When people talk about Large Language Models, the most common topics are text summarization, text generation, and answering prompts with GPT. Yet, this is just the tip of the iceberg. What if the language has an unusual alphabet? In this article, I discuss creating meaningful, synthetic sentences — very long ones with millions of letters — in a peculiar language. Its alphabet has 4 letters: A, C, G, T. Each one represents a protein: adenine (A), cytosine (C), guanine (G), and thymine (T). This is the DNA language, and the long sentences are DNA sequences.
Patterns Found in DNA Sequences
Just like standard English, letter and word combinations are not random. Some happen frequently, and some not at all. Then, rare combinations may indicate a particular genetic condition, similar to typos in the English language. But the big difference is the absence of separators (commas, spaces, question marks), creating long, uninterrupted sequences of letters. In this context, a word is any combination of 2, 3 or more consecutive letters. Because of this, all words overlap.
In some sense, DNA synthetization is somewhat easier than generating English text. Thus, this could be a first project for professionals starting with LLMs. Yet, there are long-range autocorrelations and non-probabilistic rules. For instance, how and where do I insert the correct word that identifies the gender of a human being? I will not answer these questions here. Instead, I focus on rather short-range patterns. In the end, it is not that much different from standard LLMs focusing mostly on adjacent tokens and autoregressive predictors. In both cases, word embeddings are a critical component.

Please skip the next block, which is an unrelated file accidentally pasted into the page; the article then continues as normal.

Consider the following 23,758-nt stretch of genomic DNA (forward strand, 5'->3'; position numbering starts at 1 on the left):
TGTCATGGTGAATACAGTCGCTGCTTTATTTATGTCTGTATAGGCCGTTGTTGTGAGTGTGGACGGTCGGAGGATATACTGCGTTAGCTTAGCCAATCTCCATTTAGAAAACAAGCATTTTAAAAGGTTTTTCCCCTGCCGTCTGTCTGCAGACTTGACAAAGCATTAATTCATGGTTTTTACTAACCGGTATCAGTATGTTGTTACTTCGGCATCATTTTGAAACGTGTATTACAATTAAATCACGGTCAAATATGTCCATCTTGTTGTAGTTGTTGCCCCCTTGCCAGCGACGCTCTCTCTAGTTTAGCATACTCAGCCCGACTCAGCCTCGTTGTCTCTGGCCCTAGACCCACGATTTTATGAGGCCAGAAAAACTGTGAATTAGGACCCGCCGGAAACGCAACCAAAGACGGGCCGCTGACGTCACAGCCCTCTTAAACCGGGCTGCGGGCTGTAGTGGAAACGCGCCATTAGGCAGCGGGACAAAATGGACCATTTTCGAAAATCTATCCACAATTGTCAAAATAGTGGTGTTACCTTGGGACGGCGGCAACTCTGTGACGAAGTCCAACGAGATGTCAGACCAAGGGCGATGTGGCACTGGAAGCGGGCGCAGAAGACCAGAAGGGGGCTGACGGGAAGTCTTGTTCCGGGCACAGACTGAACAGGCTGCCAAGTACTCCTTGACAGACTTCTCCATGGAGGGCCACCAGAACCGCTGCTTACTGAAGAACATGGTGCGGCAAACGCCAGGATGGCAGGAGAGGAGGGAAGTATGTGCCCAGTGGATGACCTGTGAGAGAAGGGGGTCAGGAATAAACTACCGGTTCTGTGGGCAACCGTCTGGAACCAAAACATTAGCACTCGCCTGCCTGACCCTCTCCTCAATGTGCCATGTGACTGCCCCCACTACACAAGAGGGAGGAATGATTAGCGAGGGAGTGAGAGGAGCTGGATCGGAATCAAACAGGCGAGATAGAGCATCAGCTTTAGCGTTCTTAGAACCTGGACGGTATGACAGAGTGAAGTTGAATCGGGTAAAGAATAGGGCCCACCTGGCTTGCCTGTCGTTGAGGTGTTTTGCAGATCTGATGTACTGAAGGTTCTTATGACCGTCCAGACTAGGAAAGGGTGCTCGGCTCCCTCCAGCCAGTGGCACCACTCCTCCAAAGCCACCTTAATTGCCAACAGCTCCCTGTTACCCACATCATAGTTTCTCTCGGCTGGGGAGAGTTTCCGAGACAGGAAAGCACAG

Figure 1 shows three DNA subsequences: a real one, a synthetic one, and a random sequences of letters A, C, G, T. Can you identify patterns in the two top ones?
The Training Set
The training set consists of a number of human DNA sequences, and it is publicly available. The original project consisted in classifying different subsequences showcasing different genetic traits, based on the patterns and words found, including their statistical distributions. I grouped the data, producing a sequence with a few millions letters. In addition to the 4 letters A, C, G, T, there were a number of occurrences of the letter N, presumably representing missing data.
The training set and Python code are on my GitHub repository. You can access them by downloading the technical document available as paper #34, here. An interesting ethical question is about privacy: the individual subsequences may be enough to identify the corresponding persons, and thus the diseases that they might have. Thankfully, the synthetic DNA should make this reverse-engineering — matching DNA against existing databases — impossible.
Note that the technology discussed here also works in other contexts. For instance, to synthesize drugs or molecules.
Synthesizing DNA Sequences